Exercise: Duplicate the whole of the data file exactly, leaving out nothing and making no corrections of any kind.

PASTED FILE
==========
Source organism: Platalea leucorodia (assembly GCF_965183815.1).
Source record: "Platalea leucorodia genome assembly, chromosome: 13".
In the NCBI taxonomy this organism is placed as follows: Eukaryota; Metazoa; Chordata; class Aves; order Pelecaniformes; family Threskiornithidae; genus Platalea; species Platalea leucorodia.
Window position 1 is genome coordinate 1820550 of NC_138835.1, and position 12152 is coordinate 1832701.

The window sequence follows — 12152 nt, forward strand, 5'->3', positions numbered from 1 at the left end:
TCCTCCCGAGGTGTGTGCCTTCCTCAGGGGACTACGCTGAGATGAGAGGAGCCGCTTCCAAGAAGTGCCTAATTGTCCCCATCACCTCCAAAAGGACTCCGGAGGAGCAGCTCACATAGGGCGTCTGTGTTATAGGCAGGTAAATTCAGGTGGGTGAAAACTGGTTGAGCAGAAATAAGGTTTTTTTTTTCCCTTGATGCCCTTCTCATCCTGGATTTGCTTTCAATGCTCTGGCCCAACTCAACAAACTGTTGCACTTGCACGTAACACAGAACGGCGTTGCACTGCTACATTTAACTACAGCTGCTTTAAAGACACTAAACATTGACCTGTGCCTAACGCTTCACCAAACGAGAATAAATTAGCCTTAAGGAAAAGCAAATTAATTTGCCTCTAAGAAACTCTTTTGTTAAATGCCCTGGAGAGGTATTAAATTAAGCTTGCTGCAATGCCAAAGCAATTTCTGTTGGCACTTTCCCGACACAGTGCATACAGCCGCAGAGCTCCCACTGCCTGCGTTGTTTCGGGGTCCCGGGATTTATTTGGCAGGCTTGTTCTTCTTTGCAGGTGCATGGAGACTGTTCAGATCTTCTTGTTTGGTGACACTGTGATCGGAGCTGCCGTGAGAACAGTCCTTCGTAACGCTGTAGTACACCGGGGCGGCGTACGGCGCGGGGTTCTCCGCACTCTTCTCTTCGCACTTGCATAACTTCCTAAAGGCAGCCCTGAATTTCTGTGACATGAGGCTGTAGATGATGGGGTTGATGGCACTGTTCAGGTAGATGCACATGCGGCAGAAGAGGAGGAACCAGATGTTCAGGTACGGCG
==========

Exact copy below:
Source organism: Platalea leucorodia (assembly GCF_965183815.1).
Source record: "Platalea leucorodia genome assembly, chromosome: 13".
In the NCBI taxonomy this organism is placed as follows: Eukaryota; Metazoa; Chordata; class Aves; order Pelecaniformes; family Threskiornithidae; genus Platalea; species Platalea leucorodia.
Window position 1 is genome coordinate 1820550 of NC_138835.1, and position 12152 is coordinate 1832701.

The window sequence follows — 12152 nt, forward strand, 5'->3', positions numbered from 1 at the left end:
TCCTCCCGAGGTGTGTGCCTTCCTCAGGGGACTACGCTGAGATGAGAGGAGCCGCTTCCAAGAAGTGCCTAATTGTCCCCATCACCTCCAAAAGGACTCCGGAGGAGCAGCTCACATAGGGCGTCTGTGTTATAGGCAGGTAAATTCAGGTGGGTGAAAACTGGTTGAGCAGAAATAAGGTTTTTTTTTTCCCTTGATGCCCTTCTCATCCTGGATTTGCTTTCAATGCTCTGGCCCAACTCAACAAACTGTTGCACTTGCACGTAACACAGAACGGCGTTGCACTGCTACATTTAACTACAGCTGCTTTAAAGACACTAAACATTGACCTGTGCCTAACGCTTCACCAAACGAGAATAAATTAGCCTTAAGGAAAAGCAAATTAATTTGCCTCTAAGAAACTCTTTTGTTAAATGCCCTGGAGAGGTATTAAATTAAGCTTGCTGCAATGCCAAAGCAATTTCTGTTGGCACTTTCCCGACACAGTGCATACAGCCGCAGAGCTCCCACTGCCTGCGTTGTTTCGGGGTCCCGGGATTTATTTGGCAGGCTTGTTCTTCTTTGCAGGTGCATGGAGACTGTTCAGATCTTCTTGTTTGGTGACACTGTGATCGGAGCTGCCGTGAGAACAGTCCTTCGTAACGCTGTAGTACACCGGGGCGGCGTACGGCGCGGGGTTCTCCGCACTCTTCTCTTCGCACTTGCATAACTTCCTAAAGGCAGCCCTGAATTTCTGTGACATGAGGCTGTAGATGATGGGGTTGATGGCACTGTTCAGGTAGATGCACATGCGGCAGAAGAGGAGGAACCAGATGTTCAGGTACGGCG